In general, though, New Zealand copyright law remains pretty damn awesome. So says I, with a shy and desperate smile, as I offer up a dozen copies of Bridge on the River Kwai, for all my friends, legally. ( http://en.wikipedia.org/wiki/1957_in_film )

  4. The lack of legal protection for region coding was inevitable. Every DVD player sold in NZ has region coding disabled,a nd this has always been the case.

    Imported DVDs are common here, since not all titles are available in Region 4. (Also Region 4 videos sometimes take too long to get here).

  5. mhe I think you were closer the first time Cory. It’s still a violation of my private property rights to require me to seek out a qualified expert to circumvent the TPM on the media I own. I own it. That should qualify me to do it myself.

  6. Darryl- you have the right to circumvent it, but if you were not technologically literate enough to do so yourself, you’re allowed to get someone who is to do it for you. You’re not “required to seek out a qualified expert”, the expert is allowed to cirumvent TPM for someone else (an exemption to the personal-use-only rule).

  7. You know I think everyone is weary of fair use restricting legislation. The ONLY thing modern copyright protects is PROFIT and GREED.

    Modern corporate copyright does not share the wealth with original content creators. It merely uses it’s muscle and deep lobbying pockets to ensure that organizations like the WTO, WIPO and sponsoring nations render individual fair use issues mute for nothing more than the all might buck! (Yeah that highly inflated, valueless dollar that Bush Inc. and company keep printing like mad fools.)

    Remember, there was no money for health care, pensions, education, infrastructure renewal but there’s plenty of money for big oil and big media.

    -mliving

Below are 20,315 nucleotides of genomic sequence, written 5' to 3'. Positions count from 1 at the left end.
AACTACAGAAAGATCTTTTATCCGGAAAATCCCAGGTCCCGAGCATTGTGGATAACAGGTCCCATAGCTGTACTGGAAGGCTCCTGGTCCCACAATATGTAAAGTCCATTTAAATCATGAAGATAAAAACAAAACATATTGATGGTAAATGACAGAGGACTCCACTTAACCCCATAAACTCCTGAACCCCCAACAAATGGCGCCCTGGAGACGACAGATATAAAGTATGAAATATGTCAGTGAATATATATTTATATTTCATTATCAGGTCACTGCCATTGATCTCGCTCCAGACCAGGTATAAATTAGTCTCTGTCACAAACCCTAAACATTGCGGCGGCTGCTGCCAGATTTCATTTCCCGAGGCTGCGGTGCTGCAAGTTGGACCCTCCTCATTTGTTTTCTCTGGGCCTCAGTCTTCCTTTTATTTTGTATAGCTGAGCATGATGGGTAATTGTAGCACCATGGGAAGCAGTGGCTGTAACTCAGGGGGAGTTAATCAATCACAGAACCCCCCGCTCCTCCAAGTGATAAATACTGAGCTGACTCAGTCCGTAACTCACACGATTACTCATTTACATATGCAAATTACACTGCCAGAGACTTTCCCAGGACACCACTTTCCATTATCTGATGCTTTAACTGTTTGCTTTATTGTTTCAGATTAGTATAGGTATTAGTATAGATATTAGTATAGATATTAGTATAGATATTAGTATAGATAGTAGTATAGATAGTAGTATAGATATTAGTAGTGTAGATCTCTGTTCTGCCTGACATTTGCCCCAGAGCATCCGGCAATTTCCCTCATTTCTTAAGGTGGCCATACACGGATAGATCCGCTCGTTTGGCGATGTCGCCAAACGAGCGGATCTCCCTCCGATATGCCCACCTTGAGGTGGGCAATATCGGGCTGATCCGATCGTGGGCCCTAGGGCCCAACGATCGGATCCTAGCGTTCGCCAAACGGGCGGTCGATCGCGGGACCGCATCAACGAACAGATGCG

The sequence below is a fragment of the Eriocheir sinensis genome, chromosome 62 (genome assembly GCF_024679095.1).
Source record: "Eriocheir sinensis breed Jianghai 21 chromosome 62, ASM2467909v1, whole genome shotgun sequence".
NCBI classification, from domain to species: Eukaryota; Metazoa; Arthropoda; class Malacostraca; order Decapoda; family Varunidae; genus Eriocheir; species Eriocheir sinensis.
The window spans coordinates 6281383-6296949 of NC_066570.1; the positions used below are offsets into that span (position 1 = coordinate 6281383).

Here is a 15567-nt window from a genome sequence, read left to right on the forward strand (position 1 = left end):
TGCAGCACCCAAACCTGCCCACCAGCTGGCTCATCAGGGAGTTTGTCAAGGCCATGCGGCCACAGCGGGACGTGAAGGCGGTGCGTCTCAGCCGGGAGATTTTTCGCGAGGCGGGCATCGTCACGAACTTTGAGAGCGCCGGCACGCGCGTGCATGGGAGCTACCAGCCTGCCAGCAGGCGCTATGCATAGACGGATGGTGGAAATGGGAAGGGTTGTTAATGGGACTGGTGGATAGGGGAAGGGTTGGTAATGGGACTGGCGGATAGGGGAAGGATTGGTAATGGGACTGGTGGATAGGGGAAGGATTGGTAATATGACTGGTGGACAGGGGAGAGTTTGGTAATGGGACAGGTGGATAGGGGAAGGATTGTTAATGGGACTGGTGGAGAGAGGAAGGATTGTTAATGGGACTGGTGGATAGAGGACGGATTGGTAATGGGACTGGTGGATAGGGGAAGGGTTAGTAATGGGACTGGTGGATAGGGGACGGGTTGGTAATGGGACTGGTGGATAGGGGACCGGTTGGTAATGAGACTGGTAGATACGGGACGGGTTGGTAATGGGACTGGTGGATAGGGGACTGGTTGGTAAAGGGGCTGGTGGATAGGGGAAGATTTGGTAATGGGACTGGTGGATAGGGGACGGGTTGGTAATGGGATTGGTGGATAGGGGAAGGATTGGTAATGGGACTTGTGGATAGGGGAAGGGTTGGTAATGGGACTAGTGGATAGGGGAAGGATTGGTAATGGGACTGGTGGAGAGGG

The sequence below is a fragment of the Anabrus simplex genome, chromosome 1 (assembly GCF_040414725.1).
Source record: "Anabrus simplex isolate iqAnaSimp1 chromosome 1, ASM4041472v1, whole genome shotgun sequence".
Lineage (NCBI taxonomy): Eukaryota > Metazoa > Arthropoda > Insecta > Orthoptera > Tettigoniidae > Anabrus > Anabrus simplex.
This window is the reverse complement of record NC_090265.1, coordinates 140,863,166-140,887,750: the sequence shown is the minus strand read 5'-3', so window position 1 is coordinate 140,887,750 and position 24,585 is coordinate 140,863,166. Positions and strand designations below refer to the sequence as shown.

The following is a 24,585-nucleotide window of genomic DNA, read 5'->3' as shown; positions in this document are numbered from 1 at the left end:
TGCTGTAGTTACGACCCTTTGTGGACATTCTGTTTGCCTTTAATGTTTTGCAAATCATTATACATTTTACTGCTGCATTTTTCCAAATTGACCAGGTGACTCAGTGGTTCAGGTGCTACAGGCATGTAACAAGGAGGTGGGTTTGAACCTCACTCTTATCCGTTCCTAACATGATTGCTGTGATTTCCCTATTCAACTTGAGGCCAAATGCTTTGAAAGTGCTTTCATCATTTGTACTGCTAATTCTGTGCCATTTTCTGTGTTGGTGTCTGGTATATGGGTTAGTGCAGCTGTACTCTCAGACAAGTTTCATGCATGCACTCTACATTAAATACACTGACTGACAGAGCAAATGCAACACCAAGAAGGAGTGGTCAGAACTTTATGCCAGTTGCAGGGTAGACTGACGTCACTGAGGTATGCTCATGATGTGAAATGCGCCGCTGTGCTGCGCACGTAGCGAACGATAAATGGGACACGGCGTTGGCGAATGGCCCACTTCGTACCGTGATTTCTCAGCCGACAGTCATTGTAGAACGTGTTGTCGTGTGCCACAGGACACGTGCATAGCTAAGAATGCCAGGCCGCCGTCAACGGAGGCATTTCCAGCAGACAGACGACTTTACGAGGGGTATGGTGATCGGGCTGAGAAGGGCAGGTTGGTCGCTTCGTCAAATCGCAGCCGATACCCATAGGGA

========

    “The primary objective of copyright is not to reward the labor of authors, but [t]o promote the Progress of Science and useful Arts.” “To this end, copyright assures authors the right to their original expression, but encourages others to build freely upon the ideas and information conveyed by a work. This result is neither unfair nor unfortunate. It is the means by which copyright advances the progress of science and art.”

    — US Supreme Court Justice Sandra Day O’Connor

  8. The world is flat and there is some hope that the rest of the world will lead the way. I am in the process of launching a cyberlaw practice which will have an “international bent” and I am avid reader of Professor Geist’s BNA cyberlaw newsletter. It tracks the daily pulse of what is happening globally in copyright and other cyberlaw topics. It is free and you can sign up here http://www.bna.com/ilaw/.

  9. Cory, it seems it really depends on who you’re listening to when it comes to the merits or drawbacks of this new law. You may have been right in the first place!

    An article in today’s New Zealand Herald says the law actually gives Hollywood studios, represented by NZFACT (NZ Federation Against Copyright Theft) along with record companies, represented here by RIANZ (the Recording Industry Association of NZ), more powers to force ISPs to play “copyright cops”, similar to what is happening in the USA. From the article…

    " Under the new Copyright Act passed this week, the Government has given Hollywood studios extra powers to crack down on internet piracy.

    NZFACT convinced politicians to make internet service providers their online police. And the internet people aren’t happy about their new role.

    Under the act, NZFACT and the record industry body Rianz can complain to ISPs about content available through their services which they say breaches their copyright.
    Organisations like the ISP body Ispanz and internet New Zealand said ISPs had not opposed putting complainants and alleged offenders in touch, as occurs in Canada.

    But they are furious New Zealand has adopted new obligations similar to those in the United States requiring ISPs to take down sites and make them unavailable. The requirement puts ISPs – some of which are small companies – in a vulnerable position for claims of lost revenue, said Jamie Baddeley, president of the ISPs body Ispanz.